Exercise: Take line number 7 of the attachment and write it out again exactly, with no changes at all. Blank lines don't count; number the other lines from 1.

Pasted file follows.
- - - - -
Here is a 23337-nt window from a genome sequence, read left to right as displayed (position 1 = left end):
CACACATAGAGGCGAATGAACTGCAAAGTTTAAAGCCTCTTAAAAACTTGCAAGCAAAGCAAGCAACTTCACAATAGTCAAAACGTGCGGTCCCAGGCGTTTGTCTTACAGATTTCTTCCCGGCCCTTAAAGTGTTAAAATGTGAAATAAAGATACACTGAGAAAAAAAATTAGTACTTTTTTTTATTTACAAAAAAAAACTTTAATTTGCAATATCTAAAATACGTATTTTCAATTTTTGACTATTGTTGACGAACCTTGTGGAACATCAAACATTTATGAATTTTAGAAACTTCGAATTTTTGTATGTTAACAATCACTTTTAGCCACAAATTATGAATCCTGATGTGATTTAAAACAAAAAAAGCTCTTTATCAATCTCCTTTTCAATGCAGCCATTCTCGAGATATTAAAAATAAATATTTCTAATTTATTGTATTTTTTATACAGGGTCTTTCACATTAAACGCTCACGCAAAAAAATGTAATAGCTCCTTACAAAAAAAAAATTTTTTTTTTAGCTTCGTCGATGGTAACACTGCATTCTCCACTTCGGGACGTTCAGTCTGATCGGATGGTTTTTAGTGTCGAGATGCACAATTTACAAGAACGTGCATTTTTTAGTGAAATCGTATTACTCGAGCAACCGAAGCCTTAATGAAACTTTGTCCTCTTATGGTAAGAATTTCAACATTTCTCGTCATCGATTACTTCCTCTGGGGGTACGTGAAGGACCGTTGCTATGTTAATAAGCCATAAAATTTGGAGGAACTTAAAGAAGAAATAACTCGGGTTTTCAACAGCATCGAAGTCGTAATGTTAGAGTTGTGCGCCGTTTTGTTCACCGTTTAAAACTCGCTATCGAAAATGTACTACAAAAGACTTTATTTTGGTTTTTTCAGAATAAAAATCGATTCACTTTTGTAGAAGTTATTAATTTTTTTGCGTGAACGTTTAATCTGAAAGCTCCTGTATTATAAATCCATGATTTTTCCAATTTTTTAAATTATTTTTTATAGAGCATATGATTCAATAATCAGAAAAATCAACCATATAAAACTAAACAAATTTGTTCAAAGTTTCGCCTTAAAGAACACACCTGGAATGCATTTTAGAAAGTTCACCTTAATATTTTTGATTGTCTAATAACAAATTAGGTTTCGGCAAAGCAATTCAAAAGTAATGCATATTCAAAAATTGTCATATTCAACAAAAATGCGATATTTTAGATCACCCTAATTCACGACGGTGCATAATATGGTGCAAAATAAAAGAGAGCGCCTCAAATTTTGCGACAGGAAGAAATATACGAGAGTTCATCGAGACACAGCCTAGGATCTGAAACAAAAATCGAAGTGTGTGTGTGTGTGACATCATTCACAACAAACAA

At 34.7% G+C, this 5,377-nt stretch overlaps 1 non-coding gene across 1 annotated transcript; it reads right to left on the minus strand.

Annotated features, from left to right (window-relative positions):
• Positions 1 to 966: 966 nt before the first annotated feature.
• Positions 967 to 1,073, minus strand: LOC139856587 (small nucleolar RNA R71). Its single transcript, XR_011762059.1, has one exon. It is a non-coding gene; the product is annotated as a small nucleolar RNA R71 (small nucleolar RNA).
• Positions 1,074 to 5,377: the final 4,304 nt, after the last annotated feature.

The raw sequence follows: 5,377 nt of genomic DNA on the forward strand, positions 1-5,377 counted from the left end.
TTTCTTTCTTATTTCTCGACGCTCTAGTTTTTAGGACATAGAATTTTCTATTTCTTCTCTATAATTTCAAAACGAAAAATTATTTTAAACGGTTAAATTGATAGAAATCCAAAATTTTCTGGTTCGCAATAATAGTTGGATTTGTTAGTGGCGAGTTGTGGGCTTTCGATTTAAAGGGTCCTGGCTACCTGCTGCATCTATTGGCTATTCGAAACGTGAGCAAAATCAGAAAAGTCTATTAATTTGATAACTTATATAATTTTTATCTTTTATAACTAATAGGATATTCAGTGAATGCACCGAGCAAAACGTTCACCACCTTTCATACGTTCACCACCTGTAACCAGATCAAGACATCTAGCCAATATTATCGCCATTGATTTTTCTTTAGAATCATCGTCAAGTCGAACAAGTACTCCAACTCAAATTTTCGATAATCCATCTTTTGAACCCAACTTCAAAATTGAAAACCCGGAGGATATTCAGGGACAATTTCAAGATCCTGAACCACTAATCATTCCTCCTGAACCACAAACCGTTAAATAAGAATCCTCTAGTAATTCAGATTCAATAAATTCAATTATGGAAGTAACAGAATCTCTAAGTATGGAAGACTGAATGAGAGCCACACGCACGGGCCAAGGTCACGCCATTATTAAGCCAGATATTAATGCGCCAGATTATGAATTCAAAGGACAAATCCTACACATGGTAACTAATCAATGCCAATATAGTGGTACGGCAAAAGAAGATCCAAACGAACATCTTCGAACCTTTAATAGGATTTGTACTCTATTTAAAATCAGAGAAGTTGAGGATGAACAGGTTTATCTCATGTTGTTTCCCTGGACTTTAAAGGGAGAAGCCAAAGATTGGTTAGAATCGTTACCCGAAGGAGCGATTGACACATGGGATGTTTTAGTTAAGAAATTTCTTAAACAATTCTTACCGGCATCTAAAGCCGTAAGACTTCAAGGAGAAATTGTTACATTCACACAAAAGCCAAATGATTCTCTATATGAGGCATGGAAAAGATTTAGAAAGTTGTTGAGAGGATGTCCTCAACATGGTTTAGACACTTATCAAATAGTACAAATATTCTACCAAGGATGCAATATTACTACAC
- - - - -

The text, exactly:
• Positions 1,074 to 5,377: the final 4,304 nt, after the last annotated feature.